You don't know how to get an agent!     276
You get excited when they say they like it!     279
You're confusing hope with denial!      280
Fading Out     282
About the Author     287

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Your Screenplay Sucks!: 100 Ways to Make It Great 4.6 out of 5 based on 0 ratings. 8 reviews.
Anonymous More than 1 year ago
CHRIS-TUCKERIFICATION More than 1 year ago
An easy read that is fun and informative at the same time. Provides the reader with one hundred "rules"(guidelines) to writing a screenplay. Wether your writing a screenplay, have already written one, or are just thinking of writing one, this book will help you immensely! Akers is both entertaining and informative as he teaches us the essentials of writing for a motion picture, while adding a just the right amount of humor along the way. He also provides us with detailed examples to help us further understand his lessons, leaving up with no unanswered questions. pros: fun easy to read entertaining informative helpful cons none this book is perfect Recommedation: I recommmend this book to anyone thinking of writing a screenplay or even anyone who already has wriiten one, or is in the creative process. 10 out of 10! 100%! 5 stars!
ScottBuck More than 1 year ago
As a rank amateur working on my first screenplay, I happened to browse in a bookstore and spotted Akers' book. The title alone sold it. I was disappointed, not with Akers but with myself. He spells out the one hundred things most beginners and even some pros do wrong. In my case he hit about 75 of them. What a comeuppance! He provides detailed help and suggestions, often by giving examples from good scripts and bad, in many cases from movies we know. I have no doubt my work has improved by orders of magnitude as a result of this book. You'll not only read it two or three or more times, but you'll also keep it in ready reach at your work station.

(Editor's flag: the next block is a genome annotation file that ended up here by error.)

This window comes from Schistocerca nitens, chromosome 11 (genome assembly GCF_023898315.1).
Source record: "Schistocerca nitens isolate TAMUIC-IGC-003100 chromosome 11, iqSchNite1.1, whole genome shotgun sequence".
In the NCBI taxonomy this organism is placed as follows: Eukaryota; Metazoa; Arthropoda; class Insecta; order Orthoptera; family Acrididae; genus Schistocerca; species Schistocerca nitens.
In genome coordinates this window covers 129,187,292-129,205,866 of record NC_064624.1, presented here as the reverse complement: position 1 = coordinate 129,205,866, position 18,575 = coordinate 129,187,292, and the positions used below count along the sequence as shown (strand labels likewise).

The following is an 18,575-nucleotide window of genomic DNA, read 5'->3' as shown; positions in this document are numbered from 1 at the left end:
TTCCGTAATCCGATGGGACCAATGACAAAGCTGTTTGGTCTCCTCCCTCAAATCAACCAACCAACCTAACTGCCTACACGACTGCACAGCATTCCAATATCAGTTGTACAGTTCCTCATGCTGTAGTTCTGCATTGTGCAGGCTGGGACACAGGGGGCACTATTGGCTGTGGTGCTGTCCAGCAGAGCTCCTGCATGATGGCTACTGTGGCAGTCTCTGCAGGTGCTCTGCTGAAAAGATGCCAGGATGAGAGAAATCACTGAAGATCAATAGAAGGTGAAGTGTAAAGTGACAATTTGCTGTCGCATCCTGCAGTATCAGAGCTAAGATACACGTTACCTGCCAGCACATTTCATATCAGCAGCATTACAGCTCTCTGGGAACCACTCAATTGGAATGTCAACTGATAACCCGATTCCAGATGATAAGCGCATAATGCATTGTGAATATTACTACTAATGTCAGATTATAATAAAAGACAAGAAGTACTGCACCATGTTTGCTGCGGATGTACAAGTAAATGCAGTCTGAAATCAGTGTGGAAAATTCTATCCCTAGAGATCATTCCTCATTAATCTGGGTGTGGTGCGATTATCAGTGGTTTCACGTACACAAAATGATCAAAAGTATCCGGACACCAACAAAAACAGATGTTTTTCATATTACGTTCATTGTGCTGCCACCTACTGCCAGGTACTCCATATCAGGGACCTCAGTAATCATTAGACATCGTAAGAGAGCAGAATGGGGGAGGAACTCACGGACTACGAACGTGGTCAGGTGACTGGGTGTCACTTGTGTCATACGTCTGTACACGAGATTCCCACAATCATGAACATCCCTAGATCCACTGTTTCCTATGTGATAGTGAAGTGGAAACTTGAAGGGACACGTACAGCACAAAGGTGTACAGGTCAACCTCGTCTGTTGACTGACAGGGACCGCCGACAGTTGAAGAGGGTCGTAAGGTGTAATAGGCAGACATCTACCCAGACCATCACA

Anonymous More than 1 year ago
Anonymous More than 1 year ago
The book was great. It got right to the point on what's wrong with most screenplays and how you can avoid these problems or fix them if you have them. It covered all aspects of screenplay writing from the correct format to how to make your story entertaining.
Anonymous More than 1 year ago
ShaneB More than 1 year ago
This book is AMAZING. I have read 6 different books on the topic of screenwriting, and this book is the one I find myself going to for help. While all the books covered pretty much the same things, the language in this one made the topics understandable. As a new writer, I never understood how hard it is not only to write a screenplay,but how many rules must be followed. Thanks to this book, writing isn't a issue. This book I have declared my "BIBLE" for the craft. There is one mistake you can make as a new screenwriter that isn't mentioned in this book, and that's NOT buying it. So if you wish to have any chance as a unpublished writer, GET THIS BOOK.
Carolyn-Denise More than 1 year ago
I've bought both the Kindle and the Paperback editions of this book. This is the most fantastic book on screenwriting basics ... and the glaring pitfalls to avoid! ... out there. You can write, re-write and edit until you're blue in the face (and starting to resemble a Smurf!), but this breaks things down even more for you. I'm actually looking forward to the process of going back and attacking my script and comparing it to the checklist from the book. Thank you, Mr. Akers, for sharing your knowledge of what can REALLY make our scripts suck! This is now my new screenwriting "bible" for every project I work on!